Over the past few days a piece of news in Al-Ghad Newspaper caught my attention about a mini-intifada in one of the schools in the “shanty town” of Joufeh in the Jordan Valley. The students of “Joufeh Secondary School for Boys” were rioting against the cutting off of electricity and water to their school. Just imagine a school of 570 students was forced to shut down its restrooms because there was no water. Students answering nature calls had the choice of either going home or relieving themselves out in the open (Yes this is happening now in Jordan). The electricity cutoff meant dark classrooms, in addition to other obvious inconveniences. For two days in a row, the sight of young children calling for electricity and water in the streets around their school was nothing short of devastating, and a sure sign of the sorry state we find ourselves in today.
The reason behind the cutoff in water was not clear. However, the cutoff in electricity was because a good “Samaritan” and while practicing what seems a favorite passtime down there decided to shoot the electricty generator that feeds the school. As expected, the electricity company refuses to foot the JD 18 thousand needed for fixing it (and I don't blame it). Once again we find ourselves faced with the ramifications of the absence of the rule of law, and this time the victim presents itself in the form of an electricity generator, or maybe a school of 570 young students!
Funnily enough the school in question is a brand new school, less than 2-years old!! From the pictures online, it seems modern and quite impressive. It was built with foreign aid (surprise surprise!) and as part of some fancy program called Community Mobilization for Partnership (CMP)
in schools program run by an agency called IRD (International Relief and Development) and supported by USAID. The Arabic translation of CMP is quite intriguing and a bit fuzzy ( (المــدرســة المجتمعــية
or maybe it should be appropriately renamed
The latest reported news on the situation is that the school is still left to fend for itself to get basic services such as electricity and water. The Ministry of Education is nowhere to be heard from nor seen.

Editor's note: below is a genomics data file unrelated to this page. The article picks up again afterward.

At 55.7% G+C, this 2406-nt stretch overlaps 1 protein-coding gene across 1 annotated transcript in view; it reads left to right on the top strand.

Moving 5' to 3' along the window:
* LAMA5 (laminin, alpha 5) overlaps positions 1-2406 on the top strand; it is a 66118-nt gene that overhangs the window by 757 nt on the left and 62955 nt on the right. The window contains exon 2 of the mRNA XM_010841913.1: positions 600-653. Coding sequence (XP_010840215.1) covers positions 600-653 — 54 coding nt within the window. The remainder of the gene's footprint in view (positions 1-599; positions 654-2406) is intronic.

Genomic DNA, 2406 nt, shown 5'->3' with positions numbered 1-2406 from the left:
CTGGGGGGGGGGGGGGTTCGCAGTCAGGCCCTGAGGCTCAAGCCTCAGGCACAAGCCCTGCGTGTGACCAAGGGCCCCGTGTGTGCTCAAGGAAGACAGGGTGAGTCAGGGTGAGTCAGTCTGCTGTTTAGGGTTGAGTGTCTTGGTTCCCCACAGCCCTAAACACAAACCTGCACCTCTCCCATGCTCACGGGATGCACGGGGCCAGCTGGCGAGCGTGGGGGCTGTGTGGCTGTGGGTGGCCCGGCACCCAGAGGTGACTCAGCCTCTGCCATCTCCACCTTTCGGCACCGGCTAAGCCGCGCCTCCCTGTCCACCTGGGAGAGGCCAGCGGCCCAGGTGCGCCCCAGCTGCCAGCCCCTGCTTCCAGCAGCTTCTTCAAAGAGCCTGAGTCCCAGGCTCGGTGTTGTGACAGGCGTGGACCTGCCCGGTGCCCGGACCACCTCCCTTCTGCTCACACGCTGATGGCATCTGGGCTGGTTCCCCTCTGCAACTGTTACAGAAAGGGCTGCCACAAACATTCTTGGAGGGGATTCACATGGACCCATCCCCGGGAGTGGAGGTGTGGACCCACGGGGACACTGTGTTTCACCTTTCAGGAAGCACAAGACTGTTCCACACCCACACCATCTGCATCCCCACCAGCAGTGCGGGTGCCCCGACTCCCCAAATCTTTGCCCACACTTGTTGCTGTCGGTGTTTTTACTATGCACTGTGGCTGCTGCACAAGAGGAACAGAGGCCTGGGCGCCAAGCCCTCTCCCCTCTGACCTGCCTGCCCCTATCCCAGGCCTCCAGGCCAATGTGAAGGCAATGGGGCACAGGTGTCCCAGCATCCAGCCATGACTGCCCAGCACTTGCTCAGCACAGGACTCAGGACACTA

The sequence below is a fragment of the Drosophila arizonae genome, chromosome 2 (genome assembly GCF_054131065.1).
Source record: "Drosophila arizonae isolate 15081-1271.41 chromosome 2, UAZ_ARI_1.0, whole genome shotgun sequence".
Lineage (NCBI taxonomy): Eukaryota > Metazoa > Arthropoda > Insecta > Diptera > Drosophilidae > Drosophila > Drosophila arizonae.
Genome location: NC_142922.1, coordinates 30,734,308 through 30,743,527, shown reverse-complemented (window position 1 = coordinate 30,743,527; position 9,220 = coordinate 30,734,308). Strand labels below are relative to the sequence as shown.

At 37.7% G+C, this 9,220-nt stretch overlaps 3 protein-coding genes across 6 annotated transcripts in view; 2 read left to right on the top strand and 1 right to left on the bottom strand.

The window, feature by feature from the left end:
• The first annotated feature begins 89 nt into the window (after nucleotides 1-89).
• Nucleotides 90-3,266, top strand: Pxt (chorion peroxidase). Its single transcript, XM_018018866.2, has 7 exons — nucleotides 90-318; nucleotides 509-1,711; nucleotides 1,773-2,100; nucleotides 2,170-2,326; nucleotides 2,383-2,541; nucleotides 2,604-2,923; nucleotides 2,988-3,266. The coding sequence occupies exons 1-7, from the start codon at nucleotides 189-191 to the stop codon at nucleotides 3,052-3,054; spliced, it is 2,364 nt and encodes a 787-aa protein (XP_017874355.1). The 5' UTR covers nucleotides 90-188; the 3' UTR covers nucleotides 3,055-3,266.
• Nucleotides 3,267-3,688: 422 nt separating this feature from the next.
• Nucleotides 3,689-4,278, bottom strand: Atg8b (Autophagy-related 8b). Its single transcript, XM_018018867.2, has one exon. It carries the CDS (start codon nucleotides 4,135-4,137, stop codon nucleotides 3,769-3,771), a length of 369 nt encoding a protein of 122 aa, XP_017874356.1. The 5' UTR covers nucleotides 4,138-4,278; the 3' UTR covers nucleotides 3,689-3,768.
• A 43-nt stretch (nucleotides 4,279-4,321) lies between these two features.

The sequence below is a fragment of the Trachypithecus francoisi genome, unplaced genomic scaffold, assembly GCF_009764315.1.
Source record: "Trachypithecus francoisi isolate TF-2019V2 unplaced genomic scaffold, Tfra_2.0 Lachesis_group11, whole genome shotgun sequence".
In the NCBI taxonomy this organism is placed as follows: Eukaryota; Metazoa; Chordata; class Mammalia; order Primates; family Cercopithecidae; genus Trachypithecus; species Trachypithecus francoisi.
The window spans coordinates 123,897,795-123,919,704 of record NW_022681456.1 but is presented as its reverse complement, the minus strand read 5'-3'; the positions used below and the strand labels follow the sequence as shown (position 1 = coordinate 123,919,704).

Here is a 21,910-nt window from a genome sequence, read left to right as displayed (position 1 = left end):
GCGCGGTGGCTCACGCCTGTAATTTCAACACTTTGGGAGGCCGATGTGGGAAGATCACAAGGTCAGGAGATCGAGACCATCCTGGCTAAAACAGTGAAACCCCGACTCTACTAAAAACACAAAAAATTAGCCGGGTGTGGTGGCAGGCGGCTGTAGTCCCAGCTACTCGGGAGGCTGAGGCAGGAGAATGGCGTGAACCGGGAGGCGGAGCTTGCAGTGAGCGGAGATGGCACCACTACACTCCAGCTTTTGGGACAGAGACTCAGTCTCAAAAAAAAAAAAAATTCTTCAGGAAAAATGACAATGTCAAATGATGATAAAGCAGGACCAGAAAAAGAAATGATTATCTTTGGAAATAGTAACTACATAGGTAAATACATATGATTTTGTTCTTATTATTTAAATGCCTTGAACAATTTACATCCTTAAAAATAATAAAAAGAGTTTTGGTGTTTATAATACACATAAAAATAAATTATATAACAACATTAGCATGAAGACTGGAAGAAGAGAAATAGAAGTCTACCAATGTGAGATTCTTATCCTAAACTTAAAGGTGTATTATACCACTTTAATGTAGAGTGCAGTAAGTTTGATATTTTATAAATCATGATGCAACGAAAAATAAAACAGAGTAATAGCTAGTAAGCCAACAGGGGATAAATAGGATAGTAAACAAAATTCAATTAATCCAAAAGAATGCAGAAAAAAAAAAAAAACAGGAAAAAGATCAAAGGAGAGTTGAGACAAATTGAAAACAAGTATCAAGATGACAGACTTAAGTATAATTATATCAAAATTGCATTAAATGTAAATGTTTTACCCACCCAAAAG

The story of this school fascinated me because it ironically sums up our state of affairs today on so many levels. On the citizen respect level, in this school we find absolute disregard to the welfare of our students and their teaching faculties and environments. On the national capital investment level, we are still building school edifices that we cannot sustain simply because we found some imbecile to fund them. On the rule of law level, this story more than amplifies the state's inability to deter hooligans from wreaking havoc by violating public properties from electricity generators, to water wells, to government lands. On the public relations level, our love is still unabated for enrolling in fancy humanitarian programs without really putting in the necessary commitment or effort to make them work. A case in point of these wonderful humanitarian programs is the core principles of IRD, which are:
- To reduce the suffering of the world’s most vulnerable groups and
- To provide the tools and resources needed to increase their self-sufficiency.
Well for now, why don’t we reduce the urge of pooping by providing a decent lit bathrooms with clean running water in the school for our students. Once we succeed at that, we can then move on to provide other lofty tools needed to increase other self sufficiency requirements.
Finally, shame on us for consistently and systematically failing our children, especially the poor disadvantaged ones.